Ti­gyit coal plant looks to restart af­ter tests

Vil­lagers are ac­cus­ing lo­cal of­fi­cials of break­ing their prom­ises af­ter test op­er­a­tions at the plant in Ti­gyit vil­lage, Pin­laung town­ship, were con­ducted on Oc­to­ber 22.

The Myanmar Times - - Front Page - Yeemon­tun@mm­times.com YE MON

A COAL-FIRED power plant in south­ern Shan State that was shut down two years ago due to res­i­dents’ com­plaints may be re­open­ing, de­spite the op­po­si­tion of the lo­cal com­mu­nity, vil­lagers say. They are al­ready ac­cus­ing lo­cal of­fi­cials of break­ing their prom­ises.

Test op­er­a­tions at the plant, in Ti­gyit vil­lage, Pin­laung town­ship, were car­ried out on Oc­to­ber 22, ap­par­ently in ad­vance of a re­sump­tion of ac­tiv­ity. The state gov­ern­ment says the re­open­ing of the plant de­pends on the re­sults of the tests.

Vil­lager U Sein Thaung said yes­ter­day that the gov­ern­ment and the plant’s man­age­ment had failed to in­form res­i­dents about the tests. He said he and his neigh­bours still ob­ject to its re­open­ing.

“The com­pany should have told us they were go­ing to run tests, but they don’t care about us. And the Shan State gov­ern­ment told us they wouldn’t al­low the plant to re­open if we ob­jected. It looks like they broke their prom­ise.”

Ti­gyit was the first coal-fired power plant to be built in the coun­try, by Myanma Elec­tric Power En­ter­prise in 2001. Op­er­a­tions be­gan in 2005, un­der the man­age­ment of China Na­tional Heavy Ma­chin­ery Cor­po­ra­tion, with lo­cal com­pa­nies Eden Group and Shan Yoma Na­gar. The up­grad­ing work is be­ing car­ried out by Wuxi Hua­gaung Elec­tric Power En­gi­neer­ing, also of China.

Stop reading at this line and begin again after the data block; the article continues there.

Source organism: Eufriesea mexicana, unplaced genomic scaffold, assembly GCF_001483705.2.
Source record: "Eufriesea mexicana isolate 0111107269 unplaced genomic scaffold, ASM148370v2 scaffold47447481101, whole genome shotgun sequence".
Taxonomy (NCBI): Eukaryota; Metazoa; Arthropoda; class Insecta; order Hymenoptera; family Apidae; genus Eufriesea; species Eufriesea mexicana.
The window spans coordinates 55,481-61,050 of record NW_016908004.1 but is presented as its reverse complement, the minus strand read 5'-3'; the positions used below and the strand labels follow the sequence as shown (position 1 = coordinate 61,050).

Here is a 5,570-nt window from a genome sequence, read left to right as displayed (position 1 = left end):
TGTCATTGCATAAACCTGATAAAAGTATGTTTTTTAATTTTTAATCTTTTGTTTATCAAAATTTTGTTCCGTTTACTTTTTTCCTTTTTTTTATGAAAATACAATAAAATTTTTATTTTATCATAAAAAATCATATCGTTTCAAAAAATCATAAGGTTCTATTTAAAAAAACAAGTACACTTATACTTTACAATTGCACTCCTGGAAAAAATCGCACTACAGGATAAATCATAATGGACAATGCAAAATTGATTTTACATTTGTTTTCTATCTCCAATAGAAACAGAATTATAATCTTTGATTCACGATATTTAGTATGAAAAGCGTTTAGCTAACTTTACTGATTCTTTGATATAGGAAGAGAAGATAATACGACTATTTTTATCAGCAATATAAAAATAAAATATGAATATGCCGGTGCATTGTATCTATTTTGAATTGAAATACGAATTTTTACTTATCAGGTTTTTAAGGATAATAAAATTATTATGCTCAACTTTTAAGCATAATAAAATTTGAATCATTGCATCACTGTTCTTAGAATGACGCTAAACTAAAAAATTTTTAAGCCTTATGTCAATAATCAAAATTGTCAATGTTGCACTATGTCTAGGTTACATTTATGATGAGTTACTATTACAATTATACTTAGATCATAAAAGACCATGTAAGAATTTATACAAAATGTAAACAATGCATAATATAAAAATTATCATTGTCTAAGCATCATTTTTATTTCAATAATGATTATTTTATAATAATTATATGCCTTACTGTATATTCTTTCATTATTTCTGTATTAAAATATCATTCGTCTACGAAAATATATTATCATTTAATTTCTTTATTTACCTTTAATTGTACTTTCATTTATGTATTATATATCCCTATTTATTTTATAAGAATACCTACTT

Al­though the plant’s two coal-fired tur­bines have a ca­pac­ity of 60 megawatts each, it is es­ti­mated that their com­bined out­put is now only 60MW, ac­cord­ing to the Myan­mar Al­liance for Trans­parency and Ac­count­abil­ity (MATA).

Ko Moe, a mem­ber of MATA, said the gov­ern­ment should refuse per­mis­sion to restart the power plant be­cause the fumes from it will af­fect res­i­dents’ health and dam­age the en­vi­ron­ment. Ti­gyit is not far from Inle Lake, a ma­jor tourist at­trac­tion.

“The plant will re­lease pol­lu­tants into the air that would foul the at­mos­phere. We’re wor­ried that the gov­ern­ment might al­low the plant to re­open,” he said.

U Soe Soe Zaw, sec­re­tary of the Shan State gov­ern­ment, told The Myan­mar Times yes­ter­day that the gov­ern­ment had only agreed to al­low test op­er­a­tions to as­sess pos­si­ble ef­fects on the en­vi­ron­ment.

“The plant’s fu­ture de­pends on the re­sults of the tests. The com­pany must sub­mit a re­port on the ef­fects on the en­vi­ron­ment and the lo­cal pop­u­la­tion. If the re­sults are bad, the plant will stay shut,” he said.

The for­mer gov­ern­ment signed at least 11 con­tracts for coal-fired power plants around the coun­try with a num­ber of in­ter­na­tional and re­gional com­pa­nies. None of these projects has yet come on­line due to wide­spread op­po­si­tion by the pub­lic, lo­cal res­i­dents and en­vi­ron­men­tal groups.

Photo: Staff

A truck car­ries coal to the Ti­gyit fa­cil­ity, the first coal-fired power plant to have been built in the coun­try.

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